Diagnostic omission errors in acute paediatric practice: impact of a reminder system on decision-making
1 Children's Acute Transport Service (CATS), 44B Bedford Row, London, WC1H 4LL, UK
2 Department of Paediatrics, Kingston General Hospital, Galsworthy Road, Kingston-upon-Thames, KT2 7QB, UK
3 Department of Paediatrics, St Mary's Hospital, Paddington, London, W2 1NY, UK
4 Department of Paediatrics, Watford General Hospital, Vicarage Road, Watford, WD18 0HB, UK
5 Department of Paediatrics, Hillingdon Hospital, Pield Heath Road, Middlesex, UB8 3NN, UK
6 Department of Paediatrics, Northwick Park Hospital, Watford Road, Harrow, Middlesex, HA1 3UJ, UK
7 Isabel Healthcare Ltd, Po Box 244, Haslemere, Surrey, GU27 1WU, UK
8 Centre for Health Informatics and Multiprofessional Education (CHIME), Archway Campus, Highgate Hill, London, N19 5LW, UK
9 Health Informatics Centre, The Mackenzie Building, University of Dundee, Dundee, DD2 4BF, UK
BMC Medical Informatics and Decision Making 2006, 6:37 doi:10.1186/1472-6947-6-37Published: 6 November 2006
Diagnostic error is a significant problem in specialities characterised by diagnostic uncertainty such as primary care, emergency medicine and paediatrics. Despite wide-spread availability, computerised aids have not been shown to significantly improve diagnostic decision-making in a real world environment, mainly due to the need for prolonged system consultation. In this study performed in the clinical environment, we used a Web-based diagnostic reminder system that provided rapid advice with free text data entry to examine its impact on clinicians' decisions in an acute paediatric setting during assessments characterised by diagnostic uncertainty.
Junior doctors working over a 5-month period at four paediatric ambulatory units consulted the Web-based diagnostic aid when they felt the need for diagnostic assistance. Subjects recorded their clinical decisions for patients (differential diagnosis, test-ordering and treatment) before and after system consultation. An expert panel of four paediatric consultants independently suggested clinically significant decisions indicating an appropriate and 'safe' assessment. The primary outcome measure was change in the proportion of 'unsafe' workups by subjects during patient assessment. A more sensitive evaluation of impact was performed using specific validated quality scores. Adverse effects of consultation on decision-making, as well as the additional time spent on system use were examined.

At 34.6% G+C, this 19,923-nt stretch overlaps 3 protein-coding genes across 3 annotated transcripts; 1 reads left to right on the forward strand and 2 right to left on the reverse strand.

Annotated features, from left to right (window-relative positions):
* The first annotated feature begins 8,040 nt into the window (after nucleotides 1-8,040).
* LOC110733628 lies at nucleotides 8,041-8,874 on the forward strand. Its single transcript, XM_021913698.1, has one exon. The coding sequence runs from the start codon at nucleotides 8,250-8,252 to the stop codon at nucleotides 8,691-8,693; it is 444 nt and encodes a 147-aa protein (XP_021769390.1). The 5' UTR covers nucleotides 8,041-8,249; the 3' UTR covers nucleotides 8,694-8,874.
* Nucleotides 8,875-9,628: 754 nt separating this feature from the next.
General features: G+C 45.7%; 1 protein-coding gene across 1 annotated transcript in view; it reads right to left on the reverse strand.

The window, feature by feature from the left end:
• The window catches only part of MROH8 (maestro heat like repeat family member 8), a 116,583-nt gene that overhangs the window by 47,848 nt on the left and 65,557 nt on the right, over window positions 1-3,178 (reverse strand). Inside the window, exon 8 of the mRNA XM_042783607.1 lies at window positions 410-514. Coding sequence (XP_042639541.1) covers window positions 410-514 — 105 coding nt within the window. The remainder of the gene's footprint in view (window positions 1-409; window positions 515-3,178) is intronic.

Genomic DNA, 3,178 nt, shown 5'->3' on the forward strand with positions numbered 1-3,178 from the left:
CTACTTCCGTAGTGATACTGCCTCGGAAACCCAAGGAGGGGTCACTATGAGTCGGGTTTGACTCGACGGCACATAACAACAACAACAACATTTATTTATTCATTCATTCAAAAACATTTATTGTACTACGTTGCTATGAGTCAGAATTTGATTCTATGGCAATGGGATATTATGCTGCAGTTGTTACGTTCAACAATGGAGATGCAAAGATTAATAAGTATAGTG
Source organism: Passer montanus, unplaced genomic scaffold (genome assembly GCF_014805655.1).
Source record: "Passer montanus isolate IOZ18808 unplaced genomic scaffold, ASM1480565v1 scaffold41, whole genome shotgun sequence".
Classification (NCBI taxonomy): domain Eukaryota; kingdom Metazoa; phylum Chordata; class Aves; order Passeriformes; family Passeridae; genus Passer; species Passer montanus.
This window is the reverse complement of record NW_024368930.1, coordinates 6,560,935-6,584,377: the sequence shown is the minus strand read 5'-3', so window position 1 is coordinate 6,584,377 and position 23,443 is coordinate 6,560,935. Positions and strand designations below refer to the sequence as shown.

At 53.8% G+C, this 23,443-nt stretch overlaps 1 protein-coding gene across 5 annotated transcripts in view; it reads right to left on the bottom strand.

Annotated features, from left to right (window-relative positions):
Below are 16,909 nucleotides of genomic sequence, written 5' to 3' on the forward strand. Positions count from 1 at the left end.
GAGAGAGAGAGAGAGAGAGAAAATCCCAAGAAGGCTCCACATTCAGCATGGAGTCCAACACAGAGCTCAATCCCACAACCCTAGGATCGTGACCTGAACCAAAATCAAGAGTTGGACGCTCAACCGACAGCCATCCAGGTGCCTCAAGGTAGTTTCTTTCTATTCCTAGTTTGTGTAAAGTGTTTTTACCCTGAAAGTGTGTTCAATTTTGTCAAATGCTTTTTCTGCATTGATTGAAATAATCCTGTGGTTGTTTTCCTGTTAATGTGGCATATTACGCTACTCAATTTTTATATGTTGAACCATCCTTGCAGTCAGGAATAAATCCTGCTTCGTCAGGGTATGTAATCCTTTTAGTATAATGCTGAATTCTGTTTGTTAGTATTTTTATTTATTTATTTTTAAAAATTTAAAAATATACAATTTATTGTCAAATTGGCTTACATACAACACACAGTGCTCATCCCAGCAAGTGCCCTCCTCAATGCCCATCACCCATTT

Subjects attempted to access the diagnostic aid on 595 occasions during the study period (8.6% of all medical assessments); subjects examined diagnostic advice only in 177 episodes (30%). Senior House Officers at hospitals with greater number of available computer workstations in the clinical area were most likely to consult the system, especially out of working hours. Diagnostic workups construed as 'unsafe' occurred in 47/104 cases (45.2%); this reduced to 32.7% following system consultation (McNemar test, p < 0.001). Subjects' mean 'unsafe' workups per case decreased from 0.49 to 0.32 (p < 0.001). System advice prompted the clinician to consider the 'correct' diagnosis (established at discharge) during initial assessment in 3/104 patients. Median usage time was 1 min 38 sec (IQR 50 sec – 3 min 21 sec). Despite a modest increase in the number of diagnostic possibilities entertained by the clinician, no adverse effects were demonstrable on patient management following system use. Numerous technical barriers prevented subjects from accessing the diagnostic aid in the majority of eligible patients in whom they sought diagnostic assistance.
We have shown that junior doctors used a Web-based diagnostic reminder system during acute paediatric assessments to significantly improve the quality of their diagnostic workup and reduce diagnostic omission errors. These benefits were achieved without any adverse effects on patient management following a quick consultation.